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Users want UC and collaboration platforms that make it easier for them to get their work done, and clicking back and forth among multiple, siloed applications is not good enough. Tighter integrations between social capabilities and real-time communication and collaboration tools can break those siloes and boost corporate adoption of social enterprise tools.
As part of SearchUnifiedCommunications' series of UC predictions for 2014, we spoke with Rob Arnold, senior industry analyst at Mountain View, Calif.-based Frost & Sullivan Inc. about how the enterprise social media market will help enterprise workers be more productive in the new year.
Social enterprise tools becoming more tied to UC, collaboration platforms
Social can't be a place employees go; it has to be a part of how they work, Arnold said. Vendors have finally caught on and should focus on providing users with single sign-on capabilities or a single platform to get work done. "It gets really messy if [enterprises] have multiple, unrelated platforms that don't talk to each other," he said.
Many vendors are acquiring social technology vendors and integrating the technology with their existing UC software. UC vendors aren't the only players who see value in enterprise software. Peoplefluent acquired Socialtext to enhance its human resources management software, and VMware acquired Socialcast to work with its end-user computing platforms -- a trend that will continue to play out in 2014, Arnold said. "Larger IT and business software companies are looking to compliment or enhance their existing portfolios with social collaboration technology," he said.
Collaboration vendors that already have social products will be working toward combining their standalone products and offering bundles, Arnold said. Microsoft recently announced the addition of its social software -- Yammer -- to Office 365, and Cisco will most likely start packing more social functionality into WebEx in 2014, as the vendor has quietly stopped development on its WebEx Social standalone platform, he said.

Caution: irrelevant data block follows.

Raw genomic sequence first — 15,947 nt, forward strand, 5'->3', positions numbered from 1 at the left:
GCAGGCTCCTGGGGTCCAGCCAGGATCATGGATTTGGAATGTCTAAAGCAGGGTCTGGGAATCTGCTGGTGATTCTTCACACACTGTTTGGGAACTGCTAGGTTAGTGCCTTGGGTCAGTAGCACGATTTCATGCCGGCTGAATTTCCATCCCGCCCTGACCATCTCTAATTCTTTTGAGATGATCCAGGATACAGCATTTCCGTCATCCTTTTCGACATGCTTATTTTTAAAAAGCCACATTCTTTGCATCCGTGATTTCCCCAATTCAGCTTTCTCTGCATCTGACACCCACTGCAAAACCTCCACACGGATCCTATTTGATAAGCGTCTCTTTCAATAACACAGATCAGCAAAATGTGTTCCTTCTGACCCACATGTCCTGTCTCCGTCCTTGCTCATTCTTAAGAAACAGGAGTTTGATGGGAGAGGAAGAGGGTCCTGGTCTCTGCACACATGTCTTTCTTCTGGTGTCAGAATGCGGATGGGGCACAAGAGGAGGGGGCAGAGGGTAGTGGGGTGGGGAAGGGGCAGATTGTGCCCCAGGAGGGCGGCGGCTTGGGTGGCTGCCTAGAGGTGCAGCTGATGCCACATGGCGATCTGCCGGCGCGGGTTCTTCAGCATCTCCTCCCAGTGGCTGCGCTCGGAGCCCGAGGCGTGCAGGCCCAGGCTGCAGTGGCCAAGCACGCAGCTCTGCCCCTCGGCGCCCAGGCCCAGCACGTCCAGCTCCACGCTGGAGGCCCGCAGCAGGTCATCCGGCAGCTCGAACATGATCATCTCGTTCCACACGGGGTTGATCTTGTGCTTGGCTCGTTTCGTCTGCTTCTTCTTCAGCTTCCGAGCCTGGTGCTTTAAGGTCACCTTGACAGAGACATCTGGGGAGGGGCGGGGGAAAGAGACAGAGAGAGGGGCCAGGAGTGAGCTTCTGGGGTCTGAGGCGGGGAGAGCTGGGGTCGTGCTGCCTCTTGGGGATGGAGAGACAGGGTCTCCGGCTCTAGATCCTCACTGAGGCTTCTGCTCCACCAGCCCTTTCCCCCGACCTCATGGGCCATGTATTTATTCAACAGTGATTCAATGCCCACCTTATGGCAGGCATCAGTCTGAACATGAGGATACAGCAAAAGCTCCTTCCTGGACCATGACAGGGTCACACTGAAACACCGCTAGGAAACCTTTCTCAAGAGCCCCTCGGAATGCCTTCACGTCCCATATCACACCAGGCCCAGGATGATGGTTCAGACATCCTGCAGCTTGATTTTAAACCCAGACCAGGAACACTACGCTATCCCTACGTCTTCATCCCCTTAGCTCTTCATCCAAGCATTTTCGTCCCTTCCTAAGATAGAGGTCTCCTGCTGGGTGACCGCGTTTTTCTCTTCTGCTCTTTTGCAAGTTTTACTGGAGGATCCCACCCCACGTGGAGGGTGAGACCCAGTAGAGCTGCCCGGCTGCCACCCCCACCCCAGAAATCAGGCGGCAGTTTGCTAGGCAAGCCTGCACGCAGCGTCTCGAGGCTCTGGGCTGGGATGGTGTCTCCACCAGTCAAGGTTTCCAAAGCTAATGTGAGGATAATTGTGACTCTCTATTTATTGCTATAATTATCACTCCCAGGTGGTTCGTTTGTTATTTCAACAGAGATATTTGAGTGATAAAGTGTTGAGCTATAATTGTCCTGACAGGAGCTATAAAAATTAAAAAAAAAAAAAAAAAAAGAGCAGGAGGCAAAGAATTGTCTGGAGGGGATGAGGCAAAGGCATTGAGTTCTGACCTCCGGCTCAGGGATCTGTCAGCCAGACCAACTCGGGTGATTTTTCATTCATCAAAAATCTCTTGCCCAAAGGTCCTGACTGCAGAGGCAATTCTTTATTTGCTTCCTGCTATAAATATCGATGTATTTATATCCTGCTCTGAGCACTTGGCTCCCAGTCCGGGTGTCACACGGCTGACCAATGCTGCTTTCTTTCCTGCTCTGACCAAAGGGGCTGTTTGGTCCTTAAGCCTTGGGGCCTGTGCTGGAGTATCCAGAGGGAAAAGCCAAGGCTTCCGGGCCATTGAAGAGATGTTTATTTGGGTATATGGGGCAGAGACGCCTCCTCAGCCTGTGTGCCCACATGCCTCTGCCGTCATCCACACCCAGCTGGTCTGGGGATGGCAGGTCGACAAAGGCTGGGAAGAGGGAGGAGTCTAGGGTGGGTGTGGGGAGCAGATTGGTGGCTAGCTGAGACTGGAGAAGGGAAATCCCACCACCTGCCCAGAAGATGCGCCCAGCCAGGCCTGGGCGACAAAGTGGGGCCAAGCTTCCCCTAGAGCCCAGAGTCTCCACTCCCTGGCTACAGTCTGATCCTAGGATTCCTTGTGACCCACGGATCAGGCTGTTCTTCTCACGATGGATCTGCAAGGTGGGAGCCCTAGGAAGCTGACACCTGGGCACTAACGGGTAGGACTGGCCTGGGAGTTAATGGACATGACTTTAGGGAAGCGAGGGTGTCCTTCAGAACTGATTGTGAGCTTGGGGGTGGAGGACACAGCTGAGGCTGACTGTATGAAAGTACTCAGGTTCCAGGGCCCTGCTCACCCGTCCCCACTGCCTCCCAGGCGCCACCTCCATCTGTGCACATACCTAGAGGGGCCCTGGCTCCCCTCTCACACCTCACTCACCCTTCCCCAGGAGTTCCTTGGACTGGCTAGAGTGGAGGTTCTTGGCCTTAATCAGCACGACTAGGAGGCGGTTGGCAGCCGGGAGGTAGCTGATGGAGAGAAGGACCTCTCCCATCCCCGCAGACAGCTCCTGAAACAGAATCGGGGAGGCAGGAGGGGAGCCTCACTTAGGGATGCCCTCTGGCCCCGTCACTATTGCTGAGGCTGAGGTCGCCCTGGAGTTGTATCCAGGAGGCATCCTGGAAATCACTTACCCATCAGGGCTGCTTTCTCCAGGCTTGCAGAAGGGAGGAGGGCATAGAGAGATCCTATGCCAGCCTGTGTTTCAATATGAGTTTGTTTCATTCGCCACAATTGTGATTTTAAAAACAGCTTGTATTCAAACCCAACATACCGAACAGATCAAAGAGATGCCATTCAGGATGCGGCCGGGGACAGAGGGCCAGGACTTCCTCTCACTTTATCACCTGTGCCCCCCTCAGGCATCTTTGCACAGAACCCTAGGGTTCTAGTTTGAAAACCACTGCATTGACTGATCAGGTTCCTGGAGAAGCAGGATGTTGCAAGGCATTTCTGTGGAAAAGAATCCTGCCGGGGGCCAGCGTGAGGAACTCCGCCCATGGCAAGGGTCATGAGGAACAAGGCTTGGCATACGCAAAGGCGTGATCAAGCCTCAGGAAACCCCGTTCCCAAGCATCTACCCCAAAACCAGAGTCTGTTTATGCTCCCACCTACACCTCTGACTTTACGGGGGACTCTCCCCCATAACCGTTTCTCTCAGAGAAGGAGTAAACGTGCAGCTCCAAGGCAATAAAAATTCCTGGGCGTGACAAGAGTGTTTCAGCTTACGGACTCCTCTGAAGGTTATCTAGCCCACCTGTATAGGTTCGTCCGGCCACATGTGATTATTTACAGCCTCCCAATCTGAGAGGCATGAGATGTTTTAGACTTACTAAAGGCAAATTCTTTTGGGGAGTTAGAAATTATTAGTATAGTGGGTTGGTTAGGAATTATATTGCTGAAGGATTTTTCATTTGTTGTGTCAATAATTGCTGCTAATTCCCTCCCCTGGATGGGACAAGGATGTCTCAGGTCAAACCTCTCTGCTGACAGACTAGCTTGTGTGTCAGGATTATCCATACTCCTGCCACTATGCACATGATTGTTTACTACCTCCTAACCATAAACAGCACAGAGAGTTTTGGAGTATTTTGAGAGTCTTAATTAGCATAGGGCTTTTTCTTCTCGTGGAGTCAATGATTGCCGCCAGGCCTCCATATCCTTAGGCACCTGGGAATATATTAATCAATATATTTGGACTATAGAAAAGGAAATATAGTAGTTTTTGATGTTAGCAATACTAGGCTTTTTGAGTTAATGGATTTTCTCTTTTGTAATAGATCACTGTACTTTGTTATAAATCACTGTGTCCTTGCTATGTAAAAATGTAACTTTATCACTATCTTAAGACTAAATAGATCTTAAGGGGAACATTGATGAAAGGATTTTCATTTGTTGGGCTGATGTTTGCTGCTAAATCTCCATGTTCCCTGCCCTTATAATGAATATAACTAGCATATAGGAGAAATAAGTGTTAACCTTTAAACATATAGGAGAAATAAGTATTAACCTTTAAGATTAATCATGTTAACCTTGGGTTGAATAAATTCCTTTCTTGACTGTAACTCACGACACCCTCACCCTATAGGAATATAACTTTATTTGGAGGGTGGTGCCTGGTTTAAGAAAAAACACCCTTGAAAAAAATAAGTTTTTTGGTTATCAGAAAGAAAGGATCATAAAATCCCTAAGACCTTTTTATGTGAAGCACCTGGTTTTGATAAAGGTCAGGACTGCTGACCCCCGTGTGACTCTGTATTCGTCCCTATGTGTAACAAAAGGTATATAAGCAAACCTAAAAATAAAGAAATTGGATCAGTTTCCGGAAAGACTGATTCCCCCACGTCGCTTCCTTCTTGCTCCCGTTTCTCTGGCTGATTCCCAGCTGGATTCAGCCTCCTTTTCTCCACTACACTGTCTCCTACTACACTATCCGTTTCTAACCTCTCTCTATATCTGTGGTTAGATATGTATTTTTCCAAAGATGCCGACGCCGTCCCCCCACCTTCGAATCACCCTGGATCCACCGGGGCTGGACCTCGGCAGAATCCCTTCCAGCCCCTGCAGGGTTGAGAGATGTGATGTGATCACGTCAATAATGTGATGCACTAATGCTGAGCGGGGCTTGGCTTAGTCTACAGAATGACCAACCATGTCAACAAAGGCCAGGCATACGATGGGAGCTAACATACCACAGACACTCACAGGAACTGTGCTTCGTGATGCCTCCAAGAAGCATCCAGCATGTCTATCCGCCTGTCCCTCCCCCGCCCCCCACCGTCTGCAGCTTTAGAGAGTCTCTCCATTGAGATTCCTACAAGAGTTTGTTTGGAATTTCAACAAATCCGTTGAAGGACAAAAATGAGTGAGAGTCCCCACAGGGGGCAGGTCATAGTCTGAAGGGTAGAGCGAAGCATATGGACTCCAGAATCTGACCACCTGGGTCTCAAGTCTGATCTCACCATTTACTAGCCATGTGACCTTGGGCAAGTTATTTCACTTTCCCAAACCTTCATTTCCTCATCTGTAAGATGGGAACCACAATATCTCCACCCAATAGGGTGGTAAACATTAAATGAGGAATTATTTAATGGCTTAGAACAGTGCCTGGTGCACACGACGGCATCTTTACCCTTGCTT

Work habits, corporate culture slowly adapting in favor of social tools
Executives started seeing a more demonstrable return on investment (ROI) and clear value proposition for the social enterprise in 2013 -- a trend that will continue into 2014, Arnold said. Analytics capabilities tied to social technology will help executives understand the value of investing in social enterprise tools.
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"We are seeing a bigger focus on analytics functionality from social developers," he said. "The ability to aggregate and report on information and slice and dice it to make it more meaningful is important -- [execs] want to know who is connected to whom, if employees are connected and sharing with the right people, and what their employees' habits are." The right social technology should also deliver business process improvements in 2014 -- such as a reduction in help desk tickets internally or an increase in customer satisfaction scores for when companies are able to help customers more quickly through social engagement, Arnold said.
While users will always have different preferences, the real challenge for social tools will continue to be making their use habitual, Arnold said.
"Social is a different way to use a lot of the same communication capabilities that exist today -- just in a smarter way," he said. But that won't happen overnight. "There needs to be guidance on setting up communities and getting started with social functionalities and building a business case on the front end."